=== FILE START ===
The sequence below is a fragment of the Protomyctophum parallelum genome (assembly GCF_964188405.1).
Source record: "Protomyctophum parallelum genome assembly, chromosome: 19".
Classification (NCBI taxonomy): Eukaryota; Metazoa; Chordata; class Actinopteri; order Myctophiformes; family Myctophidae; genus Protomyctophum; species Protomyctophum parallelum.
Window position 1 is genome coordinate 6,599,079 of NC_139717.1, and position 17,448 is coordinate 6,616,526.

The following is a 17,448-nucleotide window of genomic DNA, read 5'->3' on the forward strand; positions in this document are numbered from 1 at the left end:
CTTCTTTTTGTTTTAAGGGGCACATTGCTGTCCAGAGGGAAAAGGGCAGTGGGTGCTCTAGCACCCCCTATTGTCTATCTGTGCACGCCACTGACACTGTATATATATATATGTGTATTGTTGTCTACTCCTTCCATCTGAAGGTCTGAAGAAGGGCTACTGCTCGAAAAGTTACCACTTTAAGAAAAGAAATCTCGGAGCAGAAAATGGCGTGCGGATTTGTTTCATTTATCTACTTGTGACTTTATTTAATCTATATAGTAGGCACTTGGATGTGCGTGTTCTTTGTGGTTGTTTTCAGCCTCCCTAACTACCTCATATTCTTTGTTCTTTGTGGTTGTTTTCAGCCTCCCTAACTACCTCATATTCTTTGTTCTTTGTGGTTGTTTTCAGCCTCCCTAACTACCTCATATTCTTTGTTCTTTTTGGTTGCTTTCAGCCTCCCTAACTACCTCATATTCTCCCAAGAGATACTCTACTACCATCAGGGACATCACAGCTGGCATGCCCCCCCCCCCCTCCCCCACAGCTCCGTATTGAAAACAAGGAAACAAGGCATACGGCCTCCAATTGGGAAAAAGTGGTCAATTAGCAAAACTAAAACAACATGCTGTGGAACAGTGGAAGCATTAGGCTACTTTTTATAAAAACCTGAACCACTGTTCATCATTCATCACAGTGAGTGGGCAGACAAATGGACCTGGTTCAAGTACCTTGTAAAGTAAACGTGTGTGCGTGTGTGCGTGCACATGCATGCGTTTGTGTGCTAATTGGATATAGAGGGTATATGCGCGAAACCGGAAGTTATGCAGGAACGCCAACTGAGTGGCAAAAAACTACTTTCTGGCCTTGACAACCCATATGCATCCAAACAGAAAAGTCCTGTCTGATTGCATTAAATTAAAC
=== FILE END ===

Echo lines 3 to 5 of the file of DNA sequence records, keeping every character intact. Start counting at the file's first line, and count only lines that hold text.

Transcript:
Classification (NCBI taxonomy): Eukaryota; Metazoa; Chordata; class Actinopteri; order Myctophiformes; family Myctophidae; genus Protomyctophum; species Protomyctophum parallelum.
Window position 1 is genome coordinate 6,599,079 of NC_139717.1, and position 17,448 is coordinate 6,616,526.

The following is a 17,448-nucleotide window of genomic DNA, read 5'->3' on the forward strand; positions in this document are numbered from 1 at the left end: